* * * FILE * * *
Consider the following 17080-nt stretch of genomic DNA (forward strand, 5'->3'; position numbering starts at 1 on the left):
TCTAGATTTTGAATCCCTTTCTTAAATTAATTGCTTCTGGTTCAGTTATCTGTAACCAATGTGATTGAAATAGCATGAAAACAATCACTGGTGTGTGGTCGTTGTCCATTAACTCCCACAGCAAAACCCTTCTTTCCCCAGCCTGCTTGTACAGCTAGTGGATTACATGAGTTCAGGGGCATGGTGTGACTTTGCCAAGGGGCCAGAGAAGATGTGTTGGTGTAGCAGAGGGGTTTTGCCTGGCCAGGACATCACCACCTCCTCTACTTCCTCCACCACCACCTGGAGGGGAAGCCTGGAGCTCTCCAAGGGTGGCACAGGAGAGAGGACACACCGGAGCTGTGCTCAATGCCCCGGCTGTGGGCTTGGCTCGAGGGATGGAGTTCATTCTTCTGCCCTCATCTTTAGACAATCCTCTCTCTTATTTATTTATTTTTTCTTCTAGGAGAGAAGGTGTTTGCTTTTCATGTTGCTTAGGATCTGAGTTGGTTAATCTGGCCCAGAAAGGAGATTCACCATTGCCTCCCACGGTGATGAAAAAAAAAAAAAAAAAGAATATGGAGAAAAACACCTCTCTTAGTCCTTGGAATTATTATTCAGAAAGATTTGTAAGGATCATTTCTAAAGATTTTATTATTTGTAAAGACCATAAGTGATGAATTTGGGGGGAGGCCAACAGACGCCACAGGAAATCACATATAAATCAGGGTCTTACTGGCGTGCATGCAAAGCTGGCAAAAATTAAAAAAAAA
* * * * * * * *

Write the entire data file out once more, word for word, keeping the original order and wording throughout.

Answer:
Consider the following 17080-nt stretch of genomic DNA (forward strand, 5'->3'; position numbering starts at 1 on the left):
TCTAGATTTTGAATCCCTTTCTTAAATTAATTGCTTCTGGTTCAGTTATCTGTAACCAATGTGATTGAAATAGCATGAAAACAATCACTGGTGTGTGGTCGTTGTCCATTAACTCCCACAGCAAAACCCTTCTTTCCCCAGCCTGCTTGTACAGCTAGTGGATTACATGAGTTCAGGGGCATGGTGTGACTTTGCCAAGGGGCCAGAGAAGATGTGTTGGTGTAGCAGAGGGGTTTTGCCTGGCCAGGACATCACCACCTCCTCTACTTCCTCCACCACCACCTGGAGGGGAAGCCTGGAGCTCTCCAAGGGTGGCACAGGAGAGAGGACACACCGGAGCTGTGCTCAATGCCCCGGCTGTGGGCTTGGCTCGAGGGATGGAGTTCATTCTTCTGCCCTCATCTTTAGACAATCCTCTCTCTTATTTATTTATTTTTTCTTCTAGGAGAGAAGGTGTTTGCTTTTCATGTTGCTTAGGATCTGAGTTGGTTAATCTGGCCCAGAAAGGAGATTCACCATTGCCTCCCACGGTGATGAAAAAAAAAAAAAAAAAGAATATGGAGAAAAACACCTCTCTTAGTCCTTGGAATTATTATTCAGAAAGATTTGTAAGGATCATTTCTAAAGATTTTATTATTTGTAAAGACCATAAGTGATGAATTTGGGGGGAGGCCAACAGACGCCACAGGAAATCACATATAAATCAGGGTCTTACTGGCGTGCATGCAAAGCTGGCAAAAATTAAAAAAAAA